|Publication number||US3936837 A|
|Application number||US 05/552,907|
|Publication date||Feb 3, 1976|
|Filing date||Feb 25, 1975|
|Priority date||Feb 25, 1975|
|Publication number||05552907, 552907, US 3936837 A, US 3936837A, US-A-3936837, US3936837 A, US3936837A|
|Inventors||H. Paris Coleman, Russell M. Brown, Billy D. Wright|
|Original Assignee||The United States Of America As Represented By The Secretary Of The Navy|
|Export Citation||BiBTeX, EndNote, RefMan|
|Patent Citations (4), Referenced by (28), Classifications (12)|
|External Links: USPTO, USPTO Assignment, Espacenet|
The present invention relates to high frequency antenna systems and more particularly to microwave and millimeter wave antennas.
Interference to microwave and millimeter-wave signals is often caused by higher-than-desired signal levels outside the main antenna-beam region, particularly in what are generally termed the backlobe and far-out sidelobe regions of the antenna pattern. An antenna which could minimize the signal-level in these regions has been long sought after, yet prior designs have been unsatisfactory.
Pyramidal-horn reflector systems are of long standing use in the major microwave radio-relay networks. Although this type of antenna has lower signal-levels in the far-out sidelobe and backlobe regions than most other antenna types, it is characterized by unnecessarily high such levels. Furthermore, prior antenna types of this nature are also characterized by relatively high "spillover"--radiation lobes caused by direct radiation from the feed-horn of energy which misses the reflector.
Prior attempts to minimize "spillover" have resulted in conical-horn reflector systems in which a cylindrical shield is fitted around the feed-horn aperture (described for example in "The Electrical Characteristics of the Conical Horn Reflector Antenna"; J. M. Hines, Tingye Li, and R. H. Turrin, Bell System Technical Journal, Vol. XLII, July 1963, No. 4, part 1, pp. 1187-1211). Unfortunately however, this antenna type suffers from relatively high signal-levels in far-out sidelobe regions. Furthermore, this type of antenna heretofore has not employed corrugations in the interior feed-horn surface.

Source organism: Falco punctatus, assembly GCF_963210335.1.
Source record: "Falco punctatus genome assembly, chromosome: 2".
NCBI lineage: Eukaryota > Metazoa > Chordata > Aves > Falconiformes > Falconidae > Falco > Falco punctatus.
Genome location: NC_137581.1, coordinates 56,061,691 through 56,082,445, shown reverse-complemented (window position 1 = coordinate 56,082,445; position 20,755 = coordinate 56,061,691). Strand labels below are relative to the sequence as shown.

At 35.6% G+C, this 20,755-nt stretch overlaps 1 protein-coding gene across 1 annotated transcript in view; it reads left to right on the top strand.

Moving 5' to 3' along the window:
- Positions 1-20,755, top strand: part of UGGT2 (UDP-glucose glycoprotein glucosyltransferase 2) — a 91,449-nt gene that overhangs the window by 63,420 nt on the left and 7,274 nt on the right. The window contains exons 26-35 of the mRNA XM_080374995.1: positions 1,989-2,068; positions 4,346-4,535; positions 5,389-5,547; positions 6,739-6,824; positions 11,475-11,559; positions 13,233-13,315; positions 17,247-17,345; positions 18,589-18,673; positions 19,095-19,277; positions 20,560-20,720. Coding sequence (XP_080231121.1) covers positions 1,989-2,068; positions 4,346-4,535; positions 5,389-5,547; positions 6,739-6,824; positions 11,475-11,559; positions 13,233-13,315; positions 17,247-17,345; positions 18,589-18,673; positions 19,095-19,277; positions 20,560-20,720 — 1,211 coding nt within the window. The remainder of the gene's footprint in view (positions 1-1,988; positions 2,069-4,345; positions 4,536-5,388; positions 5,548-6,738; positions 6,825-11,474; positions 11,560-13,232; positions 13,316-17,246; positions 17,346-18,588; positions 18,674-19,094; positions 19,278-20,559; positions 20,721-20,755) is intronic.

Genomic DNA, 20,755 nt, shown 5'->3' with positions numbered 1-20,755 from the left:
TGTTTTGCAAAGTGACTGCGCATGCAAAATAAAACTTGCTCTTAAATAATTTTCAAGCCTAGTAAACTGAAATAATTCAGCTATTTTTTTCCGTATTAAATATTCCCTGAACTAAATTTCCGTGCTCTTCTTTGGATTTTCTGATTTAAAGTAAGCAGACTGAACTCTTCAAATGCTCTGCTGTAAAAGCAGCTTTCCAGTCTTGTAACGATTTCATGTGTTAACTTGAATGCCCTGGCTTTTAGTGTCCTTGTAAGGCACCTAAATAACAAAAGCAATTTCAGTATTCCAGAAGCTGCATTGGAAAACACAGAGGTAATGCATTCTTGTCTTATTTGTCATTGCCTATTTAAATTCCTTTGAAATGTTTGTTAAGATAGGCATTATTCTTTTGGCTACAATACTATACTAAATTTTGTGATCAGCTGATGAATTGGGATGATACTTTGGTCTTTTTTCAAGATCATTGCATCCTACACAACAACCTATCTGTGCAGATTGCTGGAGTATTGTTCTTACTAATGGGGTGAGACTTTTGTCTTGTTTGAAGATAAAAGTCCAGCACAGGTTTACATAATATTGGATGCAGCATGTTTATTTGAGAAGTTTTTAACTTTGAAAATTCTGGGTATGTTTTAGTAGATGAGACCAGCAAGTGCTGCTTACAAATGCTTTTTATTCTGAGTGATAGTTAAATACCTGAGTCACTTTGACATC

A third type of antenna which reduces radiation in the farout sidelobe region is the paraboloidal antenna, axially fed, which is surrounded by a cylindrical "tunnel" lined with absorbent material. This type of antenna, although satisfactory for many applications also suffers disadvantages. For example, an elevated signal-level in the sidelobe region (resulting from aperture blocking by the feed and support structure) is very undesired. Antenna systems of this nature, employing absorber materials as described, in general cannot be operated at relatively high power levels (because the absorber materials tend to become destroyed). Also, long tunnels must be fitted to the antenna in order to reduce sidelobe signal-levels at angles close to the main beam. As the length of the tunnel increases, substantial loss of gain in the signal-level of the main beam generally follows.